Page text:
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Genetic Remodeling Transforms E. Coli into Intestinal Pathogen

By BiotechDaily International staff writers
Posted on 09 Mar 2017
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Image: A low-temperature scanning electron micrograph (SEM) of a cluster of E. coli bacteria, magnified 10,000 times (Photo courtesy of the USDA).
Image: A low-temperature scanning electron micrograph (SEM) of a cluster of E. coli bacteria, magnified 10,000 times (Photo courtesy of the USDA).
A team of molecular microbiologists has traced the genetic steps that enable the common bacteria Escherichia coli to transform from a commensal organism into a pathogenic one.

Enteropathogenic Escherichia coli (EPEC), the cause of severe intestinal infection, employ a type III secretion system (T3SS) to inject effector proteins into intestinal epithelial cells. These effectors subvert host cell processes to promote bacterial colonization.

Investigators at the Hebrew University of Jerusalem showed that the T3SS also functioned to sense the host cell and to trigger in response posttranscriptional remodeling of gene expression in the bacteria. They further showed that upon effector injection, the effector-bound chaperone (CesT), which remained in the EPEC cytoplasm, antagonized the posttranscriptional regulator CsrA.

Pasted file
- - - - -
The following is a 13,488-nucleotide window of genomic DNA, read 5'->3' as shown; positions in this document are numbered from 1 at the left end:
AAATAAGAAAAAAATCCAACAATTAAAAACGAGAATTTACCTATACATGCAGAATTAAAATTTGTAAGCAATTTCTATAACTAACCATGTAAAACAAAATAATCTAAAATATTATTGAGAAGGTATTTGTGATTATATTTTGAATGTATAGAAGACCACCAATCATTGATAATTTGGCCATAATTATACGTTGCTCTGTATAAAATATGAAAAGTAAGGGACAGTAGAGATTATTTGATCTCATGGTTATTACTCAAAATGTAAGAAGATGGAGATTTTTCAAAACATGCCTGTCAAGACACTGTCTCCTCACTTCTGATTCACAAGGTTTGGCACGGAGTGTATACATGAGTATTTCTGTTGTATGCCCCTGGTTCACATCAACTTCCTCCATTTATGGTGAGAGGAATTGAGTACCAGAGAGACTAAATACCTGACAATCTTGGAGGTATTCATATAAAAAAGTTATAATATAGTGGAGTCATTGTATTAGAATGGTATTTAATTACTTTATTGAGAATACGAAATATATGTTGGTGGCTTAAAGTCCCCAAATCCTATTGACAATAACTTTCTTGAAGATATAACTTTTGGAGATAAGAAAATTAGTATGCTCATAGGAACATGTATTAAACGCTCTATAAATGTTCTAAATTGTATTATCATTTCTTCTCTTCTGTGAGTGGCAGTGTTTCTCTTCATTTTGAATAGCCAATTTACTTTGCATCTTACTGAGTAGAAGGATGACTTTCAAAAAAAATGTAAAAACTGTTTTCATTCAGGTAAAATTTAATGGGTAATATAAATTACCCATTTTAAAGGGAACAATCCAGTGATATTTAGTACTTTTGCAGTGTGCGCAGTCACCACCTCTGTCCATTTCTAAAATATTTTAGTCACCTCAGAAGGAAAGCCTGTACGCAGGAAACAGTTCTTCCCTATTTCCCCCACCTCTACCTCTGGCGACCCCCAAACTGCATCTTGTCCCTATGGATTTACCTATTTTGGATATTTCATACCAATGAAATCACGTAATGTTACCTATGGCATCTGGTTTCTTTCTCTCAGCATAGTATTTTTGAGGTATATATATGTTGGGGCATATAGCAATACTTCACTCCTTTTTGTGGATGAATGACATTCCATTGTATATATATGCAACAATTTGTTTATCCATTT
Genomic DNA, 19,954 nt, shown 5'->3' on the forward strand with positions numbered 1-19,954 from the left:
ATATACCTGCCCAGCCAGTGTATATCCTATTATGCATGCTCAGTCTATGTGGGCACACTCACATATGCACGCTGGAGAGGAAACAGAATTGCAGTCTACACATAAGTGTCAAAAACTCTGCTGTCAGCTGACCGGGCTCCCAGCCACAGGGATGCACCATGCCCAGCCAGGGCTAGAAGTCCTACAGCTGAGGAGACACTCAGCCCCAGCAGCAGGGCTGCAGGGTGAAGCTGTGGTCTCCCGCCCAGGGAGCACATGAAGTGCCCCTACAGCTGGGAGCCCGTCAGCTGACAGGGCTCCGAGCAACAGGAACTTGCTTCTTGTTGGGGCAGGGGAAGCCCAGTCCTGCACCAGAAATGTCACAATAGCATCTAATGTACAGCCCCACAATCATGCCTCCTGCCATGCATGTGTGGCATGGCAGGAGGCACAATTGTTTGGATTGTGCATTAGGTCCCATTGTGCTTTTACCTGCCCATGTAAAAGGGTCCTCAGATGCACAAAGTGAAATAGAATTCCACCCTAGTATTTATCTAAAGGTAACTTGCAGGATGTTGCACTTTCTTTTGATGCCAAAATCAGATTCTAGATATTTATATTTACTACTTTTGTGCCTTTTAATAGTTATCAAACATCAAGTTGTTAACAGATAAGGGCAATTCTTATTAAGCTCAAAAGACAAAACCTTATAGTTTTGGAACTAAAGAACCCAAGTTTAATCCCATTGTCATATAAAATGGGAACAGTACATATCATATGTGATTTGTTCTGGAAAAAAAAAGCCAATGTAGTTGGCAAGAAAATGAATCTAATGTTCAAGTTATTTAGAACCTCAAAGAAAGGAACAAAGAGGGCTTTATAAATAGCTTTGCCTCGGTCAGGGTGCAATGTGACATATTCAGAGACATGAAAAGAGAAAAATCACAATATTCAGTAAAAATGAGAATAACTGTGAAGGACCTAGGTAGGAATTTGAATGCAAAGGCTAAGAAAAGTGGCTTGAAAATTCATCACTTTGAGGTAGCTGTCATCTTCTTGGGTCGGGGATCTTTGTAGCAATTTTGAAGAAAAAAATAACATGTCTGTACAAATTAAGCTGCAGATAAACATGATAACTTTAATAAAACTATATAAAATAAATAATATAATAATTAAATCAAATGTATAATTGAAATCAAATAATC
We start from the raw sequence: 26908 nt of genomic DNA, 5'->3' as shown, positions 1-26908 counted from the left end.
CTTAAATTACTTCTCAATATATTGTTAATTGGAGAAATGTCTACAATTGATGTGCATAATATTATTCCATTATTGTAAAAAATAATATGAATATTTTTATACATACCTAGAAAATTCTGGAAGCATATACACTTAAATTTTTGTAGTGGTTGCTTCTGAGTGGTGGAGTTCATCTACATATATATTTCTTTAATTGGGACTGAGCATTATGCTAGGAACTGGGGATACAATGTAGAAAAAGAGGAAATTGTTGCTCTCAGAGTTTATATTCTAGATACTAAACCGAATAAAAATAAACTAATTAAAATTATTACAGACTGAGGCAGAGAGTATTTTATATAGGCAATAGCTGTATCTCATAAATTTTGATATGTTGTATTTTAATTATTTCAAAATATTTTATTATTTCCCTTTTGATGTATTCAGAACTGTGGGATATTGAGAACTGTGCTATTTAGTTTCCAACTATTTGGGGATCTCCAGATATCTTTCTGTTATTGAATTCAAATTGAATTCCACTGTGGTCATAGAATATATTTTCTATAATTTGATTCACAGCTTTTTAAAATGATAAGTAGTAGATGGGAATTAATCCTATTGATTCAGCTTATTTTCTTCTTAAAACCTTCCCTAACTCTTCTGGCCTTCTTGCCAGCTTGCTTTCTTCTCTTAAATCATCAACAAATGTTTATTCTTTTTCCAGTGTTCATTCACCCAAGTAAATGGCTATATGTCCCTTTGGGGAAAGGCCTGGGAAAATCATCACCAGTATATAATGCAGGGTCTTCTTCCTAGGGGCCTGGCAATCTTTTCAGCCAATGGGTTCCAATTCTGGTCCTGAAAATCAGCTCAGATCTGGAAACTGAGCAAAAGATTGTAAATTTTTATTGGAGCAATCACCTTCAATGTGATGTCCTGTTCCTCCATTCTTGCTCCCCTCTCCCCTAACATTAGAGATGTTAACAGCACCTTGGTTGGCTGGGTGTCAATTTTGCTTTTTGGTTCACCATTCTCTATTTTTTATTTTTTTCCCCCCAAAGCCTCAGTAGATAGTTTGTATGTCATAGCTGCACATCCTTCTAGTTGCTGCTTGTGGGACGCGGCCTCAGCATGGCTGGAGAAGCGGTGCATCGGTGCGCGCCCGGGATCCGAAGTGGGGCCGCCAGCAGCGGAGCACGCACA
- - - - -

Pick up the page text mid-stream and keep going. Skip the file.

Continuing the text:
In obtaining these results, the investigators showed that after attaching to the host by means of pili, the bacteria sensed attachment to the human intestinal cells and activated gene expression in response. This was demonstrated by engineering one of these genes to express a protein that stained the expressing bacteria to appear green under the microscope. Under microscopic examination, the investigators observed that only the attached bacteria fluoresced in bright green, whereas non-attached bacteria remained dark.

"The next steps include mapping in detail the genes that change their expression upon attachment, and describing the precise effects of this expression remodeling,” said senior author Dr. Ilan Rosenshine, professor of bacteriology at the Hebrew University of Jerusalem. “Another important issue is testing whether similar regulation is involved in the infection processes of other pathogens."

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